Flat knitting machine builder Stoll has spent more than 40 years building up business in key markets across Africa. Stoll’s business activities across the vast African continent have seen the Reutlingen, Germany-based firm support knitwear production in a number of different markets. Prime examples of success can be found in very different regions ranging from North to South and from East Africa to the islands of the Indian Ocean. “For more than four decades, Africa has always played a significant role for Stoll,” the company says. “The oldest agency contract (South Africa) dates back more than 35 years. Here, in South Africa, and in markets such as Kenya, there are Stoll machines, built in the 1950s and 1960s, still running; demonstrating that good care is all a Stoll machine needs.”
Stoll says it has successfully served markets such as South Africa, Mauritius, Madagascar and the North African states, including Libya, for many years. Currently noteworthy is the Madagascan knitwear sector, which, at the moment, enjoys export advantages to Europe and the US. At the moment, says Stoll, there are still many products knitted on hand-flat machines with much of this capacity likely to be replaced by electronic flat knitting technology at some point.
An important re-launch of locally produced knitwear can also be seen in South Africa, says Stoll, a country which over the last decade has been largely dominated by Chinese imports. Interestingly, fewer and fewer cheap knitwear imports are making it into the South African market with Stoll pointing out that the government is even suggesting banning the imports of low quality knitwear altogether. Instead, there is now an attractive incentive program helping local manufacturers benefit from a “Proudly made in South Africa” campaign.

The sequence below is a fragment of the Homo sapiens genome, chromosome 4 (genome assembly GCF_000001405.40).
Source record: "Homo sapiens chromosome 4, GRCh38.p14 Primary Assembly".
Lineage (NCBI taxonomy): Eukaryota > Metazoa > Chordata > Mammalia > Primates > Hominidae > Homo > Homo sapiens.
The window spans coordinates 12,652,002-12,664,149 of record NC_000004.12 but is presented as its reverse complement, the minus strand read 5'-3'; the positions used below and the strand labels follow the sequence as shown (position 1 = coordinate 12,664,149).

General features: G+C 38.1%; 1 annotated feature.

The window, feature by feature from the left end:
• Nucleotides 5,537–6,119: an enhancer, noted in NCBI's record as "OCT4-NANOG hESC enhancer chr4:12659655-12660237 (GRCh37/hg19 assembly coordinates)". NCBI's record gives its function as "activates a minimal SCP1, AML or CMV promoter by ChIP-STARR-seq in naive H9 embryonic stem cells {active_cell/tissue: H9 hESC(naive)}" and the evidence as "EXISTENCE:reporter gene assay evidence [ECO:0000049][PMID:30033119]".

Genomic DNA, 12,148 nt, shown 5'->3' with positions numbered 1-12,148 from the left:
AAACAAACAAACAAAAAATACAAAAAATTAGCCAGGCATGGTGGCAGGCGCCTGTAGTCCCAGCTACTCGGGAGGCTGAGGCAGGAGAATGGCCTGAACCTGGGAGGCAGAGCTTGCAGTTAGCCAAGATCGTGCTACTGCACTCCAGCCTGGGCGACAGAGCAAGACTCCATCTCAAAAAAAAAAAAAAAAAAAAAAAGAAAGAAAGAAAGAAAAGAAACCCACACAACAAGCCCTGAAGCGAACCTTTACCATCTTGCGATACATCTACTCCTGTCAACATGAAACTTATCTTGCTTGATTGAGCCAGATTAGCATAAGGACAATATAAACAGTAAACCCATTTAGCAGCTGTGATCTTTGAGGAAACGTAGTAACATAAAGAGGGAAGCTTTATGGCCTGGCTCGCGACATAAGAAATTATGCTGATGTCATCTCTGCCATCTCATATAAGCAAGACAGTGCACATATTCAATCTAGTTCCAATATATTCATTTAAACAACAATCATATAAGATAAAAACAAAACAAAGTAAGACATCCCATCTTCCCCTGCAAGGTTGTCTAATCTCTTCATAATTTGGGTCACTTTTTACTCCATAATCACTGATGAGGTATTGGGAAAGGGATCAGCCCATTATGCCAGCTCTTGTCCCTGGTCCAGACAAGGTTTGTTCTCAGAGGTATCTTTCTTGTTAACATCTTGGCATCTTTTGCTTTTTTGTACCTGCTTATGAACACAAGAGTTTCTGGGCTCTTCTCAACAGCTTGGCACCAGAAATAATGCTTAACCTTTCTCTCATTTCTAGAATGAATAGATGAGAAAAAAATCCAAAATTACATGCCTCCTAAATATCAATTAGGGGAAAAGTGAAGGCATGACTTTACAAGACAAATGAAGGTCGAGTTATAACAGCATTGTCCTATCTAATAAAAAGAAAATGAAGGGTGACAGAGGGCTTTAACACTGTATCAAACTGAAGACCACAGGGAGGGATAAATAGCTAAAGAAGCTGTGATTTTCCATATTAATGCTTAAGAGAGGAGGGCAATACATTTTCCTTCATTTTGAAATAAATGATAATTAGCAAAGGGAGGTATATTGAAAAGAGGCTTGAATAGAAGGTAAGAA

In fact, Stoll says its machines are already playing an important role in the current revival of school uniform production. The main centre of this-mostly sweater and cardigan production, is in Newcastle, a flat and circular knitting heartland located half way between Johannesburg and Durban. “Being present at the right time in the right place with the right product and price is the major reason for the success of Stoll here,” the company says. “This has helped Stoll to penetrate one of the largest garment manufacturers in the country. Within a few months, this customer became one of the biggest flat knitters for school jerseys.”
Stoll has also played a major part in the growth of the country’s high fashion sector, counting customers in Johannesburg and Cape Town as well as in the East of the country in Durban and East London, areas usually better known for the production of another world-famous German brand name, Mercedes Benz.
“Most South African department stores source knitwear that has been produced on the east coast,” says Stoll. “Sourcing companies mainly rely on knitters equipped with Stoll machines as they appreciate the great flexibility of proven Stoll technology, as well as the fast delivery by our customers.
“One must also not forget that many of the oldest flat knitting companies were founded by, and are still run by, German immigrants, originating from the area around Stoll’s hometown of Reutlingen. Listening to Stoll’s home dialect more than 10,000 km away, always brings a smile to our faces. Together with one of the oldest Stoll agents, the company enjoys an outstanding position in this field.” Elsewhere, Mauritius, once the largest producer of fine knitwear in the region, is now becoming a hub for luxury cashmere knits for niche export markets.
Mauritius is amongst the oldest producers of flat knitted products in the sub-Saharan region. Once dominated by a few huge producers equipped with electronic machines, and supplemented by several small companies equipped with hand flat machines, the market today offers a different picture.
The large scale manufacturers have either moved to Madagascar, where they have been attracted by lower labor costs, or they have reduced their capacity significantly as such huge quantities can no longer be produced cost-effectively.